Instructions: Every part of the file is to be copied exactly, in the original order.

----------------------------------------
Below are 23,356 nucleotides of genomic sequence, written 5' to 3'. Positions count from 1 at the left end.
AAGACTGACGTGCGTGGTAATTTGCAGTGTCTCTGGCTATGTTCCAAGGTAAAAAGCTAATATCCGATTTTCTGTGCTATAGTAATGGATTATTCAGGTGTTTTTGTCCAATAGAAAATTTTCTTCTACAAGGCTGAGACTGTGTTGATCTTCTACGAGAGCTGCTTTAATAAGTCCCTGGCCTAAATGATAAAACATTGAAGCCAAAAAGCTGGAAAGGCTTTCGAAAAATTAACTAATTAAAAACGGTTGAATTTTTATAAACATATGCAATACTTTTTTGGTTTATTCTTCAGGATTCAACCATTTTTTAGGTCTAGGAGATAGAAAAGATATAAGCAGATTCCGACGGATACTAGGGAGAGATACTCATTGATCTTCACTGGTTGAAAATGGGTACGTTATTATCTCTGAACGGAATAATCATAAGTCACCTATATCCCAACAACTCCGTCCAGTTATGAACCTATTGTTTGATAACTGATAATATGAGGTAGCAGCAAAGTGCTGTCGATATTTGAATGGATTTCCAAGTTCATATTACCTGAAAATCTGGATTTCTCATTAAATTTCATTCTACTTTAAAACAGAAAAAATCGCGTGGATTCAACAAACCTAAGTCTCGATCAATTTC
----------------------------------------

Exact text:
Below are 23,356 nucleotides of genomic sequence, written 5' to 3'. Positions count from 1 at the left end.
AAGACTGACGTGCGTGGTAATTTGCAGTGTCTCTGGCTATGTTCCAAGGTAAAAAGCTAATATCCGATTTTCTGTGCTATAGTAATGGATTATTCAGGTGTTTTTGTCCAATAGAAAATTTTCTTCTACAAGGCTGAGACTGTGTTGATCTTCTACGAGAGCTGCTTTAATAAGTCCCTGGCCTAAATGATAAAACATTGAAGCCAAAAAGCTGGAAAGGCTTTCGAAAAATTAACTAATTAAAAACGGTTGAATTTTTATAAACATATGCAATACTTTTTTGGTTTATTCTTCAGGATTCAACCATTTTTTAGGTCTAGGAGATAGAAAAGATATAAGCAGATTCCGACGGATACTAGGGAGAGATACTCATTGATCTTCACTGGTTGAAAATGGGTACGTTATTATCTCTGAACGGAATAATCATAAGTCACCTATATCCCAACAACTCCGTCCAGTTATGAACCTATTGTTTGATAACTGATAATATGAGGTAGCAGCAAAGTGCTGTCGATATTTGAATGGATTTCCAAGTTCATATTACCTGAAAATCTGGATTTCTCATTAAATTTCATTCTACTTTAAAACAGAAAAAATCGCGTGGATTCAACAAACCTAAGTCTCGATCAATTTC